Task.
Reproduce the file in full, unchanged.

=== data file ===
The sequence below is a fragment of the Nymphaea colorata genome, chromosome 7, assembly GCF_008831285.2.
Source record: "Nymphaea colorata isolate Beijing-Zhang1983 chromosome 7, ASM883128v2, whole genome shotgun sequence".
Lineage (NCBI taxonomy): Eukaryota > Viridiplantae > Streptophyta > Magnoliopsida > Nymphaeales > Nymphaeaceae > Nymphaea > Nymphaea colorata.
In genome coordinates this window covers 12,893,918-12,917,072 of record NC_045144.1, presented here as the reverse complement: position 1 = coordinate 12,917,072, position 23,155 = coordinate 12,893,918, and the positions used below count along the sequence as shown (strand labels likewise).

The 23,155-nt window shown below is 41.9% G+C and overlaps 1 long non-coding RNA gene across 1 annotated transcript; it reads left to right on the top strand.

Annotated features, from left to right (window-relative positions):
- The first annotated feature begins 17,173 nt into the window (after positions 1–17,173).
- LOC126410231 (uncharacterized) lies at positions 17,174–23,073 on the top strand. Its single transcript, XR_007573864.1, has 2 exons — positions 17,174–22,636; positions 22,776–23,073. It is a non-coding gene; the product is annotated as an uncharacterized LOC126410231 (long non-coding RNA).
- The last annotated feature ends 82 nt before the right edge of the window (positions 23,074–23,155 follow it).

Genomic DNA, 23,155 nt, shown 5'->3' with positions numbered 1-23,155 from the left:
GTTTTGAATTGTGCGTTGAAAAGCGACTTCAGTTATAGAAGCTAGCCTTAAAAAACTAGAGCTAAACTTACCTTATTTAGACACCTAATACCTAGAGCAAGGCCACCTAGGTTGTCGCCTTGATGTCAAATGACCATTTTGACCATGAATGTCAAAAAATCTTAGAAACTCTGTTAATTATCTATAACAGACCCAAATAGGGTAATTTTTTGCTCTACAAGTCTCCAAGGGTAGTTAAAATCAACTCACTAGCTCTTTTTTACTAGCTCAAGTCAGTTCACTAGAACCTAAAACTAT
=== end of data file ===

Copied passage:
The sequence below is a fragment of the Nymphaea colorata genome, chromosome 7, assembly GCF_008831285.2.
Source record: "Nymphaea colorata isolate Beijing-Zhang1983 chromosome 7, ASM883128v2, whole genome shotgun sequence".
Lineage (NCBI taxonomy): Eukaryota > Viridiplantae > Streptophyta > Magnoliopsida > Nymphaeales > Nymphaeaceae > Nymphaea > Nymphaea colorata.
In genome coordinates this window covers 12,893,918-12,917,072 of record NC_045144.1, presented here as the reverse complement: position 1 = coordinate 12,917,072, position 23,155 = coordinate 12,893,918, and the positions used below count along the sequence as shown (strand labels likewise).

The 23,155-nt window shown below is 41.9% G+C and overlaps 1 long non-coding RNA gene across 1 annotated transcript; it reads left to right on the top strand.

Annotated features, from left to right (window-relative positions):
- The first annotated feature begins 17,173 nt into the window (after positions 1–17,173).
- LOC126410231 (uncharacterized) lies at positions 17,174–23,073 on the top strand. Its single transcript, XR_007573864.1, has 2 exons — positions 17,174–22,636; positions 22,776–23,073. It is a non-coding gene; the product is annotated as an uncharacterized LOC126410231 (long non-coding RNA).
- The last annotated feature ends 82 nt before the right edge of the window (positions 23,074–23,155 follow it).

Genomic DNA, 23,155 nt, shown 5'->3' with positions numbered 1-23,155 from the left:
GTTTTGAATTGTGCGTTGAAAAGCGACTTCAGTTATAGAAGCTAGCCTTAAAAAACTAGAGCTAAACTTACCTTATTTAGACACCTAATACCTAGAGCAAGGCCACCTAGGTTGTCGCCTTGATGTCAAATGACCATTTTGACCATGAATGTCAAAAAATCTTAGAAACTCTGTTAATTATCTATAACAGACCCAAATAGGGTAATTTTTTGCTCTACAAGTCTCCAAGGGTAGTTAAAATCAACTCACTAGCTCTTTTTTACTAGCTCAAGTCAGTTCACTAGAACCTAAAACTAT